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The Beer Circle » Beer, Elysian Brewing Co., Fruit / Vegetable Beer, Stone Brewing Co., The Bruery » The Bruery, Elysian, and Stone La Citrueille Celeste De Citracado

The Bruery, Elysian, and Stone La Citrueille Celeste De Citracado

Saying either the breweries or the name of this beer is kind of a mouthful, let alone the two together. For this collaboration, Tyler King and Patrick Rue represented the Bruery, Dick Cantwell for Elysian, and Mitch Steele from Stone. As this was brewed on September 7th, 2011 and released outside the breweries on October 31, I’m not really on top of the “Drink this Fresh” commandment on the bottle. In my defense, I bought it up in March… but then you could also argue that i’m still at fault because I picked up a beer that may be beyond its prime. We’ll find out.  Each brewery wrote their own back label; their musings range from thoughtful reflection back on September 11th, happiness over a pumpkin beer without nutmeg and allspice, and a general confusion of what exactly fenugreek is. (Don’t ask me, I have no idea; this is what Wikipedia says). The different labels for The Bruery, Elysian and Stone are here.

All of the pumpkins for this beer were grown at the stone farms, chopped up by the brewers, and roasted and pureed by the staff of the Stone Bistro. On top of the pumpkins and yams, there is toasted fenugreek, lemon verbena, and birch bark. To me it seems like the beer that’s a mouthful to say will also be a mouthful to drink.  The translation of the beer is “The Heavenly Pumpkin of Citracado,” though citRUEille is purposefully misspelled for Patrick Rue. As I learned from the video discussing the creation of the beer, none of the brewers can pronounce the name either, though I thought Dick Cantwell had the best attempt. This definitely doesn’t sound like your typical pumpkin beer!

La Citrueille Celeste De Citracado
This beer poured a deep brown color; there was about half a finger of taupe colored head, though that dissipated pretty quickly. There was some lacing and bubble maintenance, but it was minimal.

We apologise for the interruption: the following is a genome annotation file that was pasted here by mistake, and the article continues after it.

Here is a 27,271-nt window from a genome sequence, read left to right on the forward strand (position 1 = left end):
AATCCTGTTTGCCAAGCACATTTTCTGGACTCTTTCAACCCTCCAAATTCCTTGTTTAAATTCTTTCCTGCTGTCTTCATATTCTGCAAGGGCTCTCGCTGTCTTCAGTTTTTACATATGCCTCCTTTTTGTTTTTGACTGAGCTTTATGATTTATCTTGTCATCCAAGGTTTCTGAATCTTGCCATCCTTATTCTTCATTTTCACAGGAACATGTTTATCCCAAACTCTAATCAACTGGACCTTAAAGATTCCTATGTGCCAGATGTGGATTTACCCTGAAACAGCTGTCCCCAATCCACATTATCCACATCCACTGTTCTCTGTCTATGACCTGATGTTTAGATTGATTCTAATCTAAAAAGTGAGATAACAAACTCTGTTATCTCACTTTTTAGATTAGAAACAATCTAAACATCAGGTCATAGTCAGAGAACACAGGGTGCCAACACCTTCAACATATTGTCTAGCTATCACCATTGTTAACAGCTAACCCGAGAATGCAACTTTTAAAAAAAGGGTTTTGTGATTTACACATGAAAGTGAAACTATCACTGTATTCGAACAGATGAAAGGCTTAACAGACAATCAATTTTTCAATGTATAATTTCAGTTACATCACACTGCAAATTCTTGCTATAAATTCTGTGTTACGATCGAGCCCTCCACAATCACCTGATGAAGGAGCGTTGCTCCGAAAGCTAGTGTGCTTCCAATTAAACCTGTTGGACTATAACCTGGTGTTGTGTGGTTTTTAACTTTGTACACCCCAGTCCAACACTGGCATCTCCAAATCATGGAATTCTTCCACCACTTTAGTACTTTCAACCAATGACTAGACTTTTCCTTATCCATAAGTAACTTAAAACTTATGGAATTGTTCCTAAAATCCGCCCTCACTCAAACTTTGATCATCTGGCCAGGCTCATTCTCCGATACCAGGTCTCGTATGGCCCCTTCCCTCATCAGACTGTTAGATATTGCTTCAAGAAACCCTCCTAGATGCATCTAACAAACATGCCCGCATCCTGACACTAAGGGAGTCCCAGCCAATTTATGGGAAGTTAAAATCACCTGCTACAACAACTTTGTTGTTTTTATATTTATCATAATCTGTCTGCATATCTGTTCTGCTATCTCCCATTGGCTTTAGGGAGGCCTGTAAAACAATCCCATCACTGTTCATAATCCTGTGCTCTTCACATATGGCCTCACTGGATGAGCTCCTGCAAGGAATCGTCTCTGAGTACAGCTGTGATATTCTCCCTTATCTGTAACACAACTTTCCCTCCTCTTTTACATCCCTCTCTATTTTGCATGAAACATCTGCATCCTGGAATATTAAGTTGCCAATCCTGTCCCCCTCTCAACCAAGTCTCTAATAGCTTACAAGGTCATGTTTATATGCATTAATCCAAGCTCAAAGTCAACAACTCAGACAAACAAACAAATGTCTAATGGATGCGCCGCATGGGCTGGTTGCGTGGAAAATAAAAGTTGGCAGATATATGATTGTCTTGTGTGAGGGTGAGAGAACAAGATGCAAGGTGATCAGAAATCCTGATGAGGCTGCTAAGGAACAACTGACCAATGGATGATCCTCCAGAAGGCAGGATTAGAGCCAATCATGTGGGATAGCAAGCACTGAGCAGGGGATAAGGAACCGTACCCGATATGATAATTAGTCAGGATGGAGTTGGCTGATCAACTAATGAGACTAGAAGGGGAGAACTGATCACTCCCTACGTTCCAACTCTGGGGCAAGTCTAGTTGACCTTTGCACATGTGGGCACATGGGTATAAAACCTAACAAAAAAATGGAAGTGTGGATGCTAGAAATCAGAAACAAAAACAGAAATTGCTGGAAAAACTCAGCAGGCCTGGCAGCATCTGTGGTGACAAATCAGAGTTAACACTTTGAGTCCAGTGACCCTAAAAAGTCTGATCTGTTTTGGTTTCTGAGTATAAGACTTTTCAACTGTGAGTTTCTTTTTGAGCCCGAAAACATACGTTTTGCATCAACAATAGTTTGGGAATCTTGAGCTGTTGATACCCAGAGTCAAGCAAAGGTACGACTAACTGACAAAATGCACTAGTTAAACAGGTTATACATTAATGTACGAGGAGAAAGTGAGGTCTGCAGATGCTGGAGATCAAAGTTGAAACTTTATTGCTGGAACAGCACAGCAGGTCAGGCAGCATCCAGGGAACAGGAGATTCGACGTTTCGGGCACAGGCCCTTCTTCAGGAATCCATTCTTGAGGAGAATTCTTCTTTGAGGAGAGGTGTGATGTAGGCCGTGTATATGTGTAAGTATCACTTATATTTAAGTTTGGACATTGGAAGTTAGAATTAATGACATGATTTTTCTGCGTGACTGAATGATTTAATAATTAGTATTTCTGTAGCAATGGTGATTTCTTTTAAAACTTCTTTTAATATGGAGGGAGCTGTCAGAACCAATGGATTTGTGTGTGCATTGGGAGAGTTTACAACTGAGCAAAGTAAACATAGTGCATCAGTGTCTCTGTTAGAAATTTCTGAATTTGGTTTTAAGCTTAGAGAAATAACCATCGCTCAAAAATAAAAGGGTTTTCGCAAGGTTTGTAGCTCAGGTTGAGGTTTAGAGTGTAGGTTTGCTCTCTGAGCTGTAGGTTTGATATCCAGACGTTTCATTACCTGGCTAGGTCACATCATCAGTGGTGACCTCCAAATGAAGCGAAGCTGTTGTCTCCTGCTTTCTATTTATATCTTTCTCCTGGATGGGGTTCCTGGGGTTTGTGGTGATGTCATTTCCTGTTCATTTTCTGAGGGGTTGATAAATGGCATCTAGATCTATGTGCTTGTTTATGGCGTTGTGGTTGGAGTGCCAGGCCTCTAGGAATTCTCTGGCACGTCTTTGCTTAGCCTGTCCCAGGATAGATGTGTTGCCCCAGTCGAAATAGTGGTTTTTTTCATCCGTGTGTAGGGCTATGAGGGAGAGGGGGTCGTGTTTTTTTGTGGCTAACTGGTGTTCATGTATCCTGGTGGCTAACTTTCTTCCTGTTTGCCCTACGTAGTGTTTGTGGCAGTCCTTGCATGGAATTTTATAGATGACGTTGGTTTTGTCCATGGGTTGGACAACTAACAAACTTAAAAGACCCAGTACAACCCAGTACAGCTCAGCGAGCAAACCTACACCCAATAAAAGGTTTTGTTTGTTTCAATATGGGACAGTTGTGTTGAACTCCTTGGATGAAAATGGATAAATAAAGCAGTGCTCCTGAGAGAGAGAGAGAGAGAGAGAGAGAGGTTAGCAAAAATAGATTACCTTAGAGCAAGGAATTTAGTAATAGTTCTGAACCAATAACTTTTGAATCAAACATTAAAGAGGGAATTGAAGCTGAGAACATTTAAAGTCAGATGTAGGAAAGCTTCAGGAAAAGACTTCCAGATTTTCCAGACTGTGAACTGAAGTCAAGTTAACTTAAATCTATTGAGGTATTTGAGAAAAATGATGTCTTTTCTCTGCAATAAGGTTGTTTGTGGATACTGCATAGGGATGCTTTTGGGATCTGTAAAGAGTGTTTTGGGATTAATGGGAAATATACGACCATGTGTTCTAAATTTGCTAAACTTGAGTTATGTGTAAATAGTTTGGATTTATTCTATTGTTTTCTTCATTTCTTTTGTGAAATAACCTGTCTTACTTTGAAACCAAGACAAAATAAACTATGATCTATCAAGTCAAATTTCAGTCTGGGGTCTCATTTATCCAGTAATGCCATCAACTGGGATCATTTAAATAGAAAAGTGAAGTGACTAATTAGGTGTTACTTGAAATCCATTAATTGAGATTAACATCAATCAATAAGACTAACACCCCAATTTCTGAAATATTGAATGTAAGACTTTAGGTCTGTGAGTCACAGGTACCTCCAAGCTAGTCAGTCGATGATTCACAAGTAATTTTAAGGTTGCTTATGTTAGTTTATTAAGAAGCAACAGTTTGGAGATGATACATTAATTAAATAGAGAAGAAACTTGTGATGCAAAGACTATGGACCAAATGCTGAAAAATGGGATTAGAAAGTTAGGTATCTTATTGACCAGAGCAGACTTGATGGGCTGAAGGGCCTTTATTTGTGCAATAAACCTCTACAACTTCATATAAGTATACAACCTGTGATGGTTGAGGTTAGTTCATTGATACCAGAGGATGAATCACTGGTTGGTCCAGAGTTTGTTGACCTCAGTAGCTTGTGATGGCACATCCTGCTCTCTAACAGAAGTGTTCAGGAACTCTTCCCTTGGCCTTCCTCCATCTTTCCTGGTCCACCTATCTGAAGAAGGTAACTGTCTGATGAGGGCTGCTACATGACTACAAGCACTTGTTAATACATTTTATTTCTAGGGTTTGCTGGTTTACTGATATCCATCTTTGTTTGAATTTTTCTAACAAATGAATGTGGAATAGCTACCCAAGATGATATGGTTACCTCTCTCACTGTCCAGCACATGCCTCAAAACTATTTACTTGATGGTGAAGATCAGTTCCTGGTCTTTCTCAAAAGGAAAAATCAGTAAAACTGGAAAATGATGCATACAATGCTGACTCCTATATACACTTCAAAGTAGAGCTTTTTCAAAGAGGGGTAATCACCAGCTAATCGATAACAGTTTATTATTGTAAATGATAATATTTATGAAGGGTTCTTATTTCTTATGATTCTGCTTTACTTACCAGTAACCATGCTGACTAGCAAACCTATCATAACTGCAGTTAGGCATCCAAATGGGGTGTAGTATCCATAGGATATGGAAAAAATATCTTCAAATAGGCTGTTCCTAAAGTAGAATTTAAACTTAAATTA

A dark sweetness, like a roasted sugar, is the most pervading aroma. Fenugreek is supposed to smell like maple syrup, and while that has a roasty sugary smell, that's not what I'm getting here. There are slight undertones of pumpkin/yam. To me it smells like a 'typical pumpkin beer' that is low on spices.
This isn't really what I was expecting; the warrior and Matueka hops assert their presence, almost overwhelming the beer initially. Once they subside, the lemon verbena comes through. The dark sugar is really apparent in the back, with that being the flavor that is lingering on my tongue. I don't get any flavor of yams or pumpkins. As it warms up, the hops and lemon verbena are less prominent, and some of the birch flavor comes through.
This is pretty light in body with a low to moderate amount of carbonation. It's easy drinking in terms of mouthfeel, but I would like a bit heavier body and a tad more carbonation.
This one was $3.49 for a 12oz bottle. Not great, but I've also seen limited releases costing a bit more than that.
I watch a lot of Top Chef, and one common criticism for contestants is while all the elements of their dish worked, they didn't work together. I felt like the different layers in this brew were competing with each other, rather than producing a balanced and cohesive flavor. That being said, I am drinking it about 5 months after it was released, so there could be complications in terms of freshness.

Beer Stats
Style: Pumpkin Ale
Serving: Bottle
Size: 12oz
ABV: 5.00%
BA Score: 82 (87 Bros)
RB Score: 85

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Written by Paige Deckert

Paige is a fifth year graduate student at Penn State; she received her craft beer education while bartending during undergrad at the University of Illinois. Over several months, Rogue’s Dead Guy served as her gateway beer, because it was $2/pint on Thursdays, and thus offered the highest ABV/$. This eventually turned into enjoyment, and everything is history from there. Her first legal beer was Robert the Bruce on cask at the Blind Pig in Champaign, followed by the Duchess de Bourgogne. Paige has visited over 15 breweries, including Great Divide, Bells, Jolly Pumpkin, Three Floyds and Dogfish Head, with plans to add more in 2012 via trips to San Diego, Phoenix, and Austin. Paige became friends with Russ (and subsequently Garrett) when they became friends on untappd. She clearly remembers seeing a check-in of his and thinking, “Who is this clown checking into Miller Light at the Shandygaff?” Soon thereafter he introduced himself at a Zeno’s beerfest, and they bonded over their beer geekery (sans adjuct lagers). Find Paige Deckert on Google Plus

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